Colonial Representations

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  • Colonial Representations of Natives - the "Indian"

    734 Words  | 3 Pages

    Colonial Representations of Natives - the "Indian" At the outset, it should be noted here that the use of the term "Indian" to describe the aboriginal peoples of North America is somewhat contentious. As is well known, its use derives from Columbus's mistaken belief that he had arrived in the East Indies; and this situating of Natives within an already existent European discourse is in many ways paradigmatic of what was to follow during the centuries of colonisation and settlement. For it should

  • Colonial Representations of India in Prose Fiction

    479 Words  | 2 Pages

    Colonial Representations of India in Prose Fiction As in representations of the other British colonies, India was used by colonial novelists as a tool of displacement of the individual and re-affirmation of the metropolitan whole. There are three methods by which this effect is achieved. The first method displays an unqualified reliance on a culture too remote to be approached except physically: a hero or protagonist in a pre-mutiny novel is at liberty to escape to India at a moment of crisis

  • The Artualization Of Magic In Toni Morrison's Beloved (1987)

    1120 Words  | 5 Pages

    This paper examines the conceptualization of magic in Toni Morrison’s Beloved (1987). The study will concentrate on Morrison’s colonial style that corresponds to the technical literary styles. Yet, this style will be solely the repetitive narrative structure. Consequently, a number of thematic issues will be taken into consideration in the course of the analysis. One of these issues is the use of magic in her novel. As a matter of fact, Morrison is a milestone literary figure that uses magic in the

  • Museums or Keeping Places

    1631 Words  | 7 Pages

    that occur within museums with regards to the accurate representation of the cultures that are displayed. Furthermore, will examine how globalisation, post-colonialism, multiculturalism, and transnationalism have played a role in the modern museums and how difficulties through the ‘politics of representation’ have become linked with globalisation, post-colonialism, multiculturalism, and transnationalism. The term ‘politics of representation’ refers to “the language used in a text or talk to assign

  • Causes of the Deterioration of British-Colonial Relations

    784 Words  | 4 Pages

    at keeping their colonies happy. Eventually, colonists did not even feel incorporated in their mother country, Britain. The deterioration of British colonial relations in the late 1700s was caused by a lack of representation and care from Britain. The beginning of 1763 marked one of the major events that would contribute to the end of British colonial relations. On February 3, 1763 the French and Indian War finally ended in British victory, but while the British celebrated the French’s defeat, colonists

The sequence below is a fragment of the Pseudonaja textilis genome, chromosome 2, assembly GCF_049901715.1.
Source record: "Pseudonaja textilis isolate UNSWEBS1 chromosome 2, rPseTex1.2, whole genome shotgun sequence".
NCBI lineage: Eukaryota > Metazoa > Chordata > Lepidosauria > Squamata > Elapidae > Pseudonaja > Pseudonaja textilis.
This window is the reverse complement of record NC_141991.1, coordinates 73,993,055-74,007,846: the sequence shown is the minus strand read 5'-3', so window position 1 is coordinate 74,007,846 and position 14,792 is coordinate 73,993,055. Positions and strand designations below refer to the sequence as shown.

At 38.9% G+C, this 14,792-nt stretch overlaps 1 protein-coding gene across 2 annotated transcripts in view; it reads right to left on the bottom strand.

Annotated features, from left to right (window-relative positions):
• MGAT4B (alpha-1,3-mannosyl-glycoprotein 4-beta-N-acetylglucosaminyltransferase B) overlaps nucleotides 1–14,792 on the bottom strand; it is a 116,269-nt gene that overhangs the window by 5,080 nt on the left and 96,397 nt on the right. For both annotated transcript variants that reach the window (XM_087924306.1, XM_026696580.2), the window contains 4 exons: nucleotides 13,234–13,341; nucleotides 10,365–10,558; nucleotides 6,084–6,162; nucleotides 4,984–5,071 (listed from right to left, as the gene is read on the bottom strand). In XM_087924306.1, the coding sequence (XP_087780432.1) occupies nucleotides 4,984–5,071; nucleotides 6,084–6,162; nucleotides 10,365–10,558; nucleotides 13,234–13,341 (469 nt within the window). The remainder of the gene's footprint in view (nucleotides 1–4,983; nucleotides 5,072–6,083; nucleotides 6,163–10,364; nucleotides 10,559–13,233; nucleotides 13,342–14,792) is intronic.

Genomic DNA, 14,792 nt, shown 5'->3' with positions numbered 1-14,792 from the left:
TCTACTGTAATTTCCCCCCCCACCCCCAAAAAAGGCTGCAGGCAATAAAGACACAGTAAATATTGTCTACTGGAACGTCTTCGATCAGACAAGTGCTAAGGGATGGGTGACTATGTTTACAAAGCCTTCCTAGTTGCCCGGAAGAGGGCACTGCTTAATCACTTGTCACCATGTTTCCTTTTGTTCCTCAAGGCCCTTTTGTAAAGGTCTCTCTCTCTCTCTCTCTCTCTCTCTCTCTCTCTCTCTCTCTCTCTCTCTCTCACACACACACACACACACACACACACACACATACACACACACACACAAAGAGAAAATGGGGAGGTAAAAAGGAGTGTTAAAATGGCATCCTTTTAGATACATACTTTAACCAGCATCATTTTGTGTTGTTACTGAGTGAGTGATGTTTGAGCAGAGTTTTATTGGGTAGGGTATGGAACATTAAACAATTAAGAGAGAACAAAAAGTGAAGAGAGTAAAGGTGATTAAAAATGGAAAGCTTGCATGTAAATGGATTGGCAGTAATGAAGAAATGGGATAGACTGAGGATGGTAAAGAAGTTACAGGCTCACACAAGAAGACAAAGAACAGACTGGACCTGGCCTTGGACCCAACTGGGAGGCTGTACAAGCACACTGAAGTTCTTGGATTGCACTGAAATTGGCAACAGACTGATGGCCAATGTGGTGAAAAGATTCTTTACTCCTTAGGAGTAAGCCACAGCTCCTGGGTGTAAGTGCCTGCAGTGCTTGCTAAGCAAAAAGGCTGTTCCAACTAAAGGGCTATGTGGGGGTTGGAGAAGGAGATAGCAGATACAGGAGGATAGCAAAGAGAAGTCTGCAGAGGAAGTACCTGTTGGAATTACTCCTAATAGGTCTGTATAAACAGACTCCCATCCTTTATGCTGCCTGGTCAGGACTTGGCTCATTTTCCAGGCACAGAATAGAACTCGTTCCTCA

• Theme Of Colonialism In Robinson Crusoe

    1064 Words  | 5 Pages

    presented underneath the storyline where issue such as race, power identity formation and so on are presented from a colonial perspective. Robinson Crusoe is not just an adventurous fiction, it is a story in which a European man gradually masters his own compulsion and extends his control over a huge, indifferent, and hostile environment. The protagonist of the novel is a typical colonial character. He sets on a distant Caribbean island to establish his own colony, his own civilization and his own culture

  • Lumumba: Race and Revolution

    3724 Words  | 15 Pages

    violent phenomenon. ” In this paper, I will seek to locate where this post-colonial violence is located in discourses regarding race, class and gender. Particularly, I will look at the representations of race and class, and the lack of the representation of gender, in order to draw conclusions about the nature of representation and the effects this has on anti-colonial film. Locating the violence within the anti-colonial struggle may be harder than it seems. One can easily note the physical

  • Hist

    918 Words  | 4 Pages

    Colonial Americans experienced different ideological developments after the French and Indian war that encouraged Colonials to seek independence ending with the Declaration of Independence. Intellectual, religious, political, social and economic developments were a range of factors that influenced the colonists’ decision to declare independence. Another significant influence on colonial ideology was the self-interest exemplified in the relations of American Indians with Colonials and slaves with

  • Was Colonial America a Democratic Society?

    547 Words  | 3 Pages

    this new American culture, the colonists throughout the colonies began to think differently than their English cousins. Because colonial America displayed characteristics of a democratic society and, therefore, deviated from England’s monarchic ways, it was established as a democratic society. As more immigrants immigrated to the colonies and established lives in colonial America, the colonist began to incorporate their ideas of freedoms, rights and tolerance in legal documents. Some legal documents

  • Women's Role And Role Of Women In Politics

    2145 Words  | 9 Pages

    linked to the gender and societal norms that were enforced under colonial rule and apartheid. During British colonial rule of South Africa, men were given positions of power due to Christian patriarchal customs. This served to cement male dominance, which has made it difficult for women to engage politically in the country today (Longwe, 2000). The march towards gender equality in South Africa requires casting aside long-standing colonial rules that promoted male dominance, whereas the primary challenge